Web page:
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PSA Peugeot Citroën Unveils HYmotion4 All-Wheel Hybrid Drivetrain; Diesel and Gasoline, Front- and Rear-Engined Variants

The HYmotion4 hybrid powertrain components as applied in the Prologue concept car. Click to enlarge.

PSA Peugeot Citroën has introduced a new hybrid drive architecture—the HYmotion4 all-wheel drivetrain—which will be fitted on select mid-sized and executive Peugeot and Citroën models scheduled for market launch in 2011.

Unveiled at the Paris Motor Show on the Peugeot Prologue, Peugeot RC, Citroën Hypnos, and Citroën C4 WRC concept cars, the HYmotion4 uses a “through-the-road” design to provide hybrid all-wheel drive. The motor is mounted in either the rear or front of the vehicle, depending upon whether the vehicle is front- or rear-engined, respectively.

With no mechanical connections between the front and the rear power units, the system is controlled entirely and automatically by electronics using “by wire” technology as used for the first time on the Hoggar, the concept car which appeared in 2003 and was equipped at the time with two HDi FAP diesel engines.

HYmotion4 technology is based on a parallel full-hybrid design using existing powertrain sub-assemblies.

Peugeot Prologue HYmotion4. The Prologue is a diesel-electric hybrid crossover. In the engine bay, it combines a 2-liter HDi diesel with particulate filter, a high-power Stop &Start system, and a six-speed automated gearbox. The high-torque, high-power electric motor is mounted in the rear.

The 2.0-liter HDi FAP engine in this car develops maximum power of 120 kW (163 bhp) at 3,750 rpm and a maximum torque of 300 Nm (221 lb-ft) at 1,580 rpm. It has a variable geometry turbocharger, an electronically controlled high-pressure pump and piezoelectric injectors. It is coupled with a particulate emission filter (FAP), which collects particles and then incinerates them in a special process exclusive to Peugeot’s HDi common rail technology combined with the use of an Eolys additive.

The synchronous permanent magnet motor develops continuous power of 20 kW (27 bhp) and has a transitory peak capacity of 27 kW (37 bhp). It generates a continuous torque of 100 Nm (74 lb-ft), with a peak of 200 Nm (148 lb-ft). It is coupled to an inverter, which controls the torque by regulating the current from the high-voltage battery pack. The latter operates in a voltage range of between 150 and 270 volts.

The Prologue HYmotion4 uses a NiMH battery pack located under the rear floor, near the electric motor.

The HYmotion4 concept car be driven in electric only mode (to start up, in town at speeds of less than 50 kph (31 mph) and when decelerating); in diesel engine only mode, at stable speeds on the open road or on motorways, when the diesel engine attains its optimal efficiency; and with both mechanical and electric power combined for extra boost or in four-wheel drive mode.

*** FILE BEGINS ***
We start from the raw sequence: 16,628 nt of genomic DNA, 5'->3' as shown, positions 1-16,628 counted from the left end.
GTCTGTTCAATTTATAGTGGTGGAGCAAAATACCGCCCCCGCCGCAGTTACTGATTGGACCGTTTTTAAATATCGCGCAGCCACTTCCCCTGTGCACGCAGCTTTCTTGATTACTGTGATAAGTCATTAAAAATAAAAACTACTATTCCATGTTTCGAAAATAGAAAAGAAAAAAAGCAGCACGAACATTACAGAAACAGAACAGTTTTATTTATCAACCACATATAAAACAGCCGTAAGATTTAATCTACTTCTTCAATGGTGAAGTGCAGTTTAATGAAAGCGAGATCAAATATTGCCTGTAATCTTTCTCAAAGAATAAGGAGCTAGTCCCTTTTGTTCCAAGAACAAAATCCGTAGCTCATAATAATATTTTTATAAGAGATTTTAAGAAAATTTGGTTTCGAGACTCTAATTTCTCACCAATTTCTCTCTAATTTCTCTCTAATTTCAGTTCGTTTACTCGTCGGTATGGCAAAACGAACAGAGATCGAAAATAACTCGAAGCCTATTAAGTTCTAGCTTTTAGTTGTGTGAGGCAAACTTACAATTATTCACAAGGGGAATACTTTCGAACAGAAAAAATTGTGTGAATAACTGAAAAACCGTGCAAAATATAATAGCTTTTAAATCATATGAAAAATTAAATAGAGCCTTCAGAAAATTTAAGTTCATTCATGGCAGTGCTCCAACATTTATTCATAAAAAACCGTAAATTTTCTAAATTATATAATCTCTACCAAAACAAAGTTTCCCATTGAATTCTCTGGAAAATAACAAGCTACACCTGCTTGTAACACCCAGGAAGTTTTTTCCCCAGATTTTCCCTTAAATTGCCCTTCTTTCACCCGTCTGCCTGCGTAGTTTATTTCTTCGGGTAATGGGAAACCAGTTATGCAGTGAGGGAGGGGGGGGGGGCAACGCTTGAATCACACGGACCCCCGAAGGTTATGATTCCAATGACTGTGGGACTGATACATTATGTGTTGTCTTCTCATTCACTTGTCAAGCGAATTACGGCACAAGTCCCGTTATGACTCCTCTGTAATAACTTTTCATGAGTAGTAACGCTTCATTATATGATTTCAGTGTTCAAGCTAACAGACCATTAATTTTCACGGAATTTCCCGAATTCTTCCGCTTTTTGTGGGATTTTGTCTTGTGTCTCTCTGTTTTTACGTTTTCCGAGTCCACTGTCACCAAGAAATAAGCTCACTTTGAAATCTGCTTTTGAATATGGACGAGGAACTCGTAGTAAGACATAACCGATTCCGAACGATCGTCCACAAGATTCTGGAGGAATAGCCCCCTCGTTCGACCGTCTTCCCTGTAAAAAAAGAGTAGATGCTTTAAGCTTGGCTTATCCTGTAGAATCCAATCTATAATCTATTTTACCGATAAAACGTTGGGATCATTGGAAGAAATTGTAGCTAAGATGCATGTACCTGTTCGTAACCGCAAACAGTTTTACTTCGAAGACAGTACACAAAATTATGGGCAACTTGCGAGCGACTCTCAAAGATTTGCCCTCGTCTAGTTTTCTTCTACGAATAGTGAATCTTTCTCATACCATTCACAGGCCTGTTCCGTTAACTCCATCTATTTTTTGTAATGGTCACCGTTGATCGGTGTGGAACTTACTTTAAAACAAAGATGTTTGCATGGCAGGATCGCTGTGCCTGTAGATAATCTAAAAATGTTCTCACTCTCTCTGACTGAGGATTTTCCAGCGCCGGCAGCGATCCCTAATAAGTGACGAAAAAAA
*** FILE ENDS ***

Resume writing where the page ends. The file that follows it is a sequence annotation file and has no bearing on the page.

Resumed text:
The concept has a fuel consumption rating of 4.1 L/100km (57 mpg US) and emits 109 g/km of CO2—about 35% better than a comparable conventional vehicle with a 2.2-liter diesel engine, according to Peugeot.

RC HYmotion4. Peugeot uses “RC” to designate sports models in its range. The new RC concept, the full name of which will be introduced at Paris, “fills the gap” between the RC ♠ and concept cars revealed in 2002 and the 908 RC introduced in 2006, according to Peugeot.

The RC HYmotion4 combines a 1.6-liter 160 kW (218 bhp) THP gasoline engine fitted transversally in a central position at the rear of the vehicle with a 70 kW electric motor under the hood. Maximum torque is 178 Nm (131 lb-ft) from the front motor, and 280 Nm (207 lb-ft) from the rear engine.

The RC HYmotion4 features a lithium-ion battery pack, positioned in the central tunnel running through the passenger compartment. The RC HYmotion4 can be driven in electric only mode; in gasoline engine only mode; and in combined mode for extra power and all-wheel drive.

Acceleration from 0 to 100 kph takes 4.4 seconds, and from 80 to 120 kph in 3 seconds. Fuel consumption is 4.5 L/100km (52 mpg US), with CO2 emissions of 109 g/km in the combined cycle (or zero in electric mode).

The Hypnos. Click to enlarge.

Hypnos. Citroën’s Hypnos represents another diesel application of the HYmotion 4 system. In this vehicle, the HYmotion system combines a front-mounted 147 kW (200 bhp) 2.0-liter HDI DPFS diesel engine with 420 Nm of torque; Stop& Start system; a six-speed electronic gearbox system; and a 37 kW (50 hp), 200 Nm (148 lb-ft) electric motor on the rear axle.

Hypnos offers an all-electric range of around 3 km (1.9 miles) at 50 kph (31 mph). Combined cycle fuel consumption is 4.5 L/100 km (52 mpg US) for CO2 emissions of 120 g/km.